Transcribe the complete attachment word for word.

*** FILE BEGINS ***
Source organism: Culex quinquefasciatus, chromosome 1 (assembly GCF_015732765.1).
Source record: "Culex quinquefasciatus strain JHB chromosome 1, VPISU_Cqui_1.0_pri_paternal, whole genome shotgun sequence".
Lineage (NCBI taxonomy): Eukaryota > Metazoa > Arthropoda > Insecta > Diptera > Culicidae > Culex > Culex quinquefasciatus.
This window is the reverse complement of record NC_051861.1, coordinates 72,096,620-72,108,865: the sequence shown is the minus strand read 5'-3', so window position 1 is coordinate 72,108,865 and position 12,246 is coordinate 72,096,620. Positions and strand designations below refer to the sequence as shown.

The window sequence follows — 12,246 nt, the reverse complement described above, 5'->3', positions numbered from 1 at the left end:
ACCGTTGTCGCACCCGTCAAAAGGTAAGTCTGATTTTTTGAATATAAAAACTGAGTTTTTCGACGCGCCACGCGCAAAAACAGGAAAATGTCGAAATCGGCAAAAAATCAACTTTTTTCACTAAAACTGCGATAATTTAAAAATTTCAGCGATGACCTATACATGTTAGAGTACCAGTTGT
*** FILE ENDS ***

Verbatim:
Source organism: Culex quinquefasciatus, chromosome 1 (assembly GCF_015732765.1).
Source record: "Culex quinquefasciatus strain JHB chromosome 1, VPISU_Cqui_1.0_pri_paternal, whole genome shotgun sequence".
Lineage (NCBI taxonomy): Eukaryota > Metazoa > Arthropoda > Insecta > Diptera > Culicidae > Culex > Culex quinquefasciatus.
This window is the reverse complement of record NC_051861.1, coordinates 72,096,620-72,108,865: the sequence shown is the minus strand read 5'-3', so window position 1 is coordinate 72,108,865 and position 12,246 is coordinate 72,096,620. Positions and strand designations below refer to the sequence as shown.

The window sequence follows — 12,246 nt, the reverse complement described above, 5'->3', positions numbered from 1 at the left end:
ACCGTTGTCGCACCCGTCAAAAGGTAAGTCTGATTTTTTGAATATAAAAACTGAGTTTTTCGACGCGCCACGCGCAAAAACAGGAAAATGTCGAAATCGGCAAAAAATCAACTTTTTTCACTAAAACTGCGATAATTTAAAAATTTCAGCGATGACCTATACATGTTAGAGTACCAGTTGT